In a statement to viewers yesterday, MSNBC host Keith Olbermann apologized for the “unnecessary drama” surrounding his temporary suspension. Admitting that he “mistakenly violated an inconsistently applied rule,” he assured viewers that he was not keeping his contributions secret and that he “immediately volunteered to explain all this, on-air and off” as MSNBC desired but was “suspended without a hearing.”
Facing scrutiny for low fundraising levels, Republican National Committee Chairman Michael Steele told NPR that Republicans “don’t want me in this job.” Under pressure to defend the RNC’s performance this cycle as he considers a second term, Steele said his removal “has been a concerted effort” by Republicans “since I got the job.”
Last night on Fox News, Fox contributor Mort Kondracke dismissed Rep. Michele Bachmann’s (R-MN) campaign against Rep. Jeb Hensarling (R-TX) to win the seat of House GOP conference chair. “Bachmann is just a loudmouth. Every once in a while, she gets caught in some outrageous comment,” Kondracke said.
At a conference organized by the financial services industry’s lobby group, Wall Street executives “begged regulators” to “cushion the blow” from the Wall Street reform bill that President Obama signed into law earlier this year. “The financial system nearly shut down. It’s only two years on,” pleaded Morgan Stanley CEO James Gorman. “You need a little bit of patience to rebuild.”
Israel released plans to construct 1,000 new housing units in hotly-contested areas of Jerusalem shortly before Prime Minister Benjamin Netanyahu left for the U.S. where he will meet with both Vice President Biden and Secretary of State Hillary Clinton. “We were deeply disappointed” in the move, said State Department spokesman PJ Crowley, who added that it is “counterproductive” to the peace process.
Israeli Prime Minister Benjamin Netanyahu “said the U.S. and the international community need to convince Iran that a military strike is possible” in order to stop the development of an Iranian nuclear weapon. “If the international community, led by the U.S., wants to stop Iran without resorting to military action, it will have to convince Iran that it is prepared to take such action,” he said Sunday.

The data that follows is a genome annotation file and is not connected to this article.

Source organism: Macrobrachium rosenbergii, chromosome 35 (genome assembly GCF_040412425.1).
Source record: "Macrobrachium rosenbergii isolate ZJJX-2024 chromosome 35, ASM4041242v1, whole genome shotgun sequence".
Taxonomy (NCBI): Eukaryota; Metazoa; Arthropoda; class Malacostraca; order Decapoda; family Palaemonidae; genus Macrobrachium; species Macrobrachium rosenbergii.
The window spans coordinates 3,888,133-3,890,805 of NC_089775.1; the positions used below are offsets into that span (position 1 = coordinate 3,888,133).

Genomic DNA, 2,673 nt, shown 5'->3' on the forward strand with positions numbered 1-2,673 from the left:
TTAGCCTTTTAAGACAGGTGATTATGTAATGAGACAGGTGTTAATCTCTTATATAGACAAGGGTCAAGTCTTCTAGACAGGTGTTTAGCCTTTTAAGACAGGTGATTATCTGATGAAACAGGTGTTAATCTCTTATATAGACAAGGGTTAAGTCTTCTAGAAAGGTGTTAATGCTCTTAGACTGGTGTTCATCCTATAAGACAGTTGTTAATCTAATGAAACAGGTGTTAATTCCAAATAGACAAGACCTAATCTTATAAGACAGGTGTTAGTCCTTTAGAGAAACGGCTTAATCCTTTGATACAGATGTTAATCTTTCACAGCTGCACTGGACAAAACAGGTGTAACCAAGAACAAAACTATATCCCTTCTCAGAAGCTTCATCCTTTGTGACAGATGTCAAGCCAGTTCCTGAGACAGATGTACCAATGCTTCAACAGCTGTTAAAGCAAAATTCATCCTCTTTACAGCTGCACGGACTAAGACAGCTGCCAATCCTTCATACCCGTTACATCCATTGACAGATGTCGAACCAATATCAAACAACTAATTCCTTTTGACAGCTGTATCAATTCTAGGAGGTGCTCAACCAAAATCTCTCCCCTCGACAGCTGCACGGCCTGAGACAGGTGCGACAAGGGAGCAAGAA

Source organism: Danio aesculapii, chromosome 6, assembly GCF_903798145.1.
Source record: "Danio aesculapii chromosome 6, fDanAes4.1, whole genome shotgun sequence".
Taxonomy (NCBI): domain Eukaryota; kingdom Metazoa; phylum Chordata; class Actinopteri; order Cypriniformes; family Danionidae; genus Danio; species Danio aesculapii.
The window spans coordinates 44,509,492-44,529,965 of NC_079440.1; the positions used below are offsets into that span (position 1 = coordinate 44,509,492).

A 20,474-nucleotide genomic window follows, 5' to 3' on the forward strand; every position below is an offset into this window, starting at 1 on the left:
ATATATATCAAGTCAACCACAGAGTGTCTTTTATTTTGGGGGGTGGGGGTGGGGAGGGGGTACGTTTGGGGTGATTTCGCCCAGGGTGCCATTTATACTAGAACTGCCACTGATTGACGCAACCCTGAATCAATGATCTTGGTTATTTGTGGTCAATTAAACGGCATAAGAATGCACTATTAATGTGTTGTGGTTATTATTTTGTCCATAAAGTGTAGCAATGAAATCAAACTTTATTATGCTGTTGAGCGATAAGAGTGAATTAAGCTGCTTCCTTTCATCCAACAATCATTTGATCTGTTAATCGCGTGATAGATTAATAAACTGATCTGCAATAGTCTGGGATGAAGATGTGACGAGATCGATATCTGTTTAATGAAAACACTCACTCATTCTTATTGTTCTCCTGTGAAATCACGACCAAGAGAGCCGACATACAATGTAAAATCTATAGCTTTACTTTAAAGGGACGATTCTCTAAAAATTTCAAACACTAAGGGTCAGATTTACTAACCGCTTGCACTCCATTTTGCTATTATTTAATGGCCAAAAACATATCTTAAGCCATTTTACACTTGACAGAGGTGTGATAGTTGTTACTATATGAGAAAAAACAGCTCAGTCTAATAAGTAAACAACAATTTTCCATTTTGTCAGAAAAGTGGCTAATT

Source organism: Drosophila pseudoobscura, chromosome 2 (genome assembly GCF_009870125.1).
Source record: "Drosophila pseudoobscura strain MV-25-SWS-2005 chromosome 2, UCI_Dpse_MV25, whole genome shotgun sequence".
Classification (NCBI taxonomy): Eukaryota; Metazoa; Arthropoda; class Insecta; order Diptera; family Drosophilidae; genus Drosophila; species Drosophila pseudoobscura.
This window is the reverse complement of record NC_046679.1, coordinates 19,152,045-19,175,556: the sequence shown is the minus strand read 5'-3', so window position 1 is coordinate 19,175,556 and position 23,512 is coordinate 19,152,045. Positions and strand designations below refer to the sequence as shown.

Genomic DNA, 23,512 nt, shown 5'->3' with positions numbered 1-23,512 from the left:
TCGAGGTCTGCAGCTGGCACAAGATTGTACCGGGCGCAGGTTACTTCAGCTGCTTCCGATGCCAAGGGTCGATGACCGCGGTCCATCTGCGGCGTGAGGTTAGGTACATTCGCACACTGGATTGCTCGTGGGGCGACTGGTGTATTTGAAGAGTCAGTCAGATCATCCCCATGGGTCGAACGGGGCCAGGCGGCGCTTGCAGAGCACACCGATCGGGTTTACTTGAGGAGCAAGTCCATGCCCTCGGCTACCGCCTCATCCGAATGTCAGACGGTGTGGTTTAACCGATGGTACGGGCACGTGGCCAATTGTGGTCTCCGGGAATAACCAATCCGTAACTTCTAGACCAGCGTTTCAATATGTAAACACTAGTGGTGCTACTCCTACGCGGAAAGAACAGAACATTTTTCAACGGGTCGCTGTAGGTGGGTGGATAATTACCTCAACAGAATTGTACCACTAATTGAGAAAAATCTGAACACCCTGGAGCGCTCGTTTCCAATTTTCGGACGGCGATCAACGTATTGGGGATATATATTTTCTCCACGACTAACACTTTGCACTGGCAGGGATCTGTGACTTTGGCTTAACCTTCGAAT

Rep. Darrell Issa (R-CA), who will chair the House Committee on Oversight and Government Reform in the next Congress, says he is planning hundreds of investigations of the Obama administration. “I want seven hearings a week, times 40 weeks,” Issa told Politico, adding he plans to target the bank bailout, the stimulus, and possibly health care reform.
Michigan Assistant Attorney General Andrew Shirvell has been fired due to his private hate campaign against a gay student leader. Shirvell “repeatedly violated office policies, engaged in borderline stalking behavior and inappropriately used state resources,” said Attorney General Mike Cox.
Sens. George Voinovich (R-OH) and Tom Carper (D-DE) have urged President Obama’s debt commission to consider raising the federal gas and diesel tax to pay for infrastructure projects and help reduce the deficit. “We suggest that the taxes be increased by one cent per month for 25 months — a total of 25 cents over a three-year period,” they wrote in a letter to the commission.
And finally: More than forty years after The Doors front man Jim Morrison was charged with indecent exposure at a Miami concert in the late 1960s, Florida Gov. Charlie Crist (I) is considering pardoning the long-deceased singer. “Candidly, it’s something that I haven’t given a lot of thought to, but it’s something I’m willing to look into in the time I have left,” said Crist.
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